The objective of the ‘GEOSIS’ research project was to Improve the integration of shallow seismic and geotechnical data for offshore site investigations. In the first phase of the project, an experimental site investigation was performed offshore Monaco, including a very high resolution (VHR) digital seismic survey and vertical seismic profiling (VSP) in geotechnical borings. The VHR shallow seismic survey was carried out with the newly developed multichannel digital acquisition system 'DELPH 24'. The VSPs were performed from a geotechnical drilling vessel by using a standard seismc cone and a standard VSP probe as seismic receivers in the soil borings. Correlation between seismic compression and shear wave velocities Vp and Vs and the cone resistance qc were established In a second phase, the use of standard VSP processing and exploration oil reservoir assessment tools (1.e. stratigraphic deconvolution and inversion techniques) allowed the VHR seismic tune sections to be transformed, first into acoustic impedance versus tune, and then into cone resistance versus depth sections The promising results obtained provide evidence that it is now possible to derive and to quantitatively extrapolate consistent geotechnical data around or away from sod brings using VHR seismic data. Before completion of the GEOSIS project, this was considered as theoretically possible but not proven. Although application of the proposed methodology involves extra costs with respect to current standard practice, integration of seismic and geotechnical data should become a major improvement in future offshore site investigation practice.
Although the concept of integrated geosciences studies is considered in the forthcoming ISO Standard 13819–2 for offshore structures, in particular for deep water siteinvestigations, no significant advances have occurred in the past ten years for actually integrating very high resolution (VHR) geophysical and geotechnical data in routine offshore site investigation practice. Recent technological developments manly concerned application of single channel digital shallow seismic, and use of 3D exploration seismic data with associated advanced processing for the assessment of drilling hazards and preliminary engineering studies for offshore facilities (Kolk and Campbell, 1997)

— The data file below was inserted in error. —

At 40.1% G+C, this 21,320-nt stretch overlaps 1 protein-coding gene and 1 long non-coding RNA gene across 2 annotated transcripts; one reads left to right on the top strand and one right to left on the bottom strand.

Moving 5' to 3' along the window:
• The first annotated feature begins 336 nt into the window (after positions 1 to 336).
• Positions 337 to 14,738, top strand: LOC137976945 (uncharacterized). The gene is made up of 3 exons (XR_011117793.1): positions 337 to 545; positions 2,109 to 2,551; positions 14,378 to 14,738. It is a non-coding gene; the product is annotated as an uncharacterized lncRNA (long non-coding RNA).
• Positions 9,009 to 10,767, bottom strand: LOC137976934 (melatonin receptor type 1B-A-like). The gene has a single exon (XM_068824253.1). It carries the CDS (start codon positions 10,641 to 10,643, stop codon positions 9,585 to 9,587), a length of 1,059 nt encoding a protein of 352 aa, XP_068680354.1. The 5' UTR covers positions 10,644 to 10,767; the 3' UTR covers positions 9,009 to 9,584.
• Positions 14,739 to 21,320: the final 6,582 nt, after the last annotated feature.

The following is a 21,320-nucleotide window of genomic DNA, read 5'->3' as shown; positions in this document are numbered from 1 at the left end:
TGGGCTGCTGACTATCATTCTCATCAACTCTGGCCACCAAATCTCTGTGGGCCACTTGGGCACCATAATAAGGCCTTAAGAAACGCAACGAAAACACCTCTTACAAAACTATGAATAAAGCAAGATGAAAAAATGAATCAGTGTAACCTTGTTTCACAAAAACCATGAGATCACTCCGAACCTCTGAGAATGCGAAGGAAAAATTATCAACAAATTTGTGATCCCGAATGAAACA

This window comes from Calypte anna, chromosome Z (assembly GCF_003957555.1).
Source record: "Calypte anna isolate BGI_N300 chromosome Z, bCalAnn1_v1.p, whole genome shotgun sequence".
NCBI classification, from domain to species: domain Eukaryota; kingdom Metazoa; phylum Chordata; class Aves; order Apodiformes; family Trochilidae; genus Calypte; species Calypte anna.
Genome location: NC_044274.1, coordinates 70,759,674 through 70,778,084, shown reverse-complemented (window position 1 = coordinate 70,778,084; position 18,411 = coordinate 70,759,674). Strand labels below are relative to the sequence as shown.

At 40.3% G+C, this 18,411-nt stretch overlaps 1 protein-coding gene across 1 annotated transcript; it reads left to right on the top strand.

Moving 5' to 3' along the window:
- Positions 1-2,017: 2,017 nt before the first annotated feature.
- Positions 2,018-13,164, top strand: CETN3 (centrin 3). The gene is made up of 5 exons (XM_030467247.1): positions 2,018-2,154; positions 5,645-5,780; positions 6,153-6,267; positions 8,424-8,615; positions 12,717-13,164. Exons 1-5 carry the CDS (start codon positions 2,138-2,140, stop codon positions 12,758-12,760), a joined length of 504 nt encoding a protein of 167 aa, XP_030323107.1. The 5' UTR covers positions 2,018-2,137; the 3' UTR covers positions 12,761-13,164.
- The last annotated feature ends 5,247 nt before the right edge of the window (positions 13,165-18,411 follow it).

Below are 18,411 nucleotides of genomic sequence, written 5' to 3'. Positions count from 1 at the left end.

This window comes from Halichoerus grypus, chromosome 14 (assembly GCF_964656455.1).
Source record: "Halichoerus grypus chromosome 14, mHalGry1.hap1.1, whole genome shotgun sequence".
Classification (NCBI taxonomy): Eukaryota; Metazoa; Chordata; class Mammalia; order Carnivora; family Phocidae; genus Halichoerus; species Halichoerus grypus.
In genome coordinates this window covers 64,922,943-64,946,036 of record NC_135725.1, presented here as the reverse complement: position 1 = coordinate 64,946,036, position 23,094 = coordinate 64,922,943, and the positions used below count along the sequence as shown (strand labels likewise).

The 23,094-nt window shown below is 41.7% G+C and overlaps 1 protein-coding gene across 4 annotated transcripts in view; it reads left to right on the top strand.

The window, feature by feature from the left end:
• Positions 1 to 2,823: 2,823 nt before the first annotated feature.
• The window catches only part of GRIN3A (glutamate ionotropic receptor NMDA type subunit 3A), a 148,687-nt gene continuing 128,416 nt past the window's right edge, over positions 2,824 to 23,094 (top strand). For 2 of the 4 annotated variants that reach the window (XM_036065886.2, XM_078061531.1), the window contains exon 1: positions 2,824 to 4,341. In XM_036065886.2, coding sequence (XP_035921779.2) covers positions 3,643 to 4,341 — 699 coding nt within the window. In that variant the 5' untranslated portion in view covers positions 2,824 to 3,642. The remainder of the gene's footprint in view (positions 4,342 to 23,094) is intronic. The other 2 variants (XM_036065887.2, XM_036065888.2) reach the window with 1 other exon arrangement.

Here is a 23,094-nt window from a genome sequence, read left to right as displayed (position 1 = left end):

Concerning shallow VHR seismic site surveys for geological/geotechnical investigation of the first 100 m of sea bottom sediments for foundation engineering studies, the current routine techniques and surveying practice generally yield seismic data of relatively ‘poor’ quality in terms of resolution, which makes the two distinct seismic and geotechnical site surveys difficult to cross-correlate. Thus, large uncertainties std remain in the assessment of sod strata variation and geotechnical properties when a structure location is some distance away from a soil boring since the degree of correlation between geophysical and geotechnical data depends on the quality and reliability of the data as well as on the geology of the site and the sod characteristics themselves.
With the development of digital acquisition techniques for shallow VHR seismic site surveys, it is now considered as increasingly feasible to extrapolate consistent geotechnical information from seismo-acoustic measurements (Haynes et al., 1993). The ‘GEOSIS’ project was aimed at improving the correlation between VHR seismic and geotechnical data from integrated site investigations.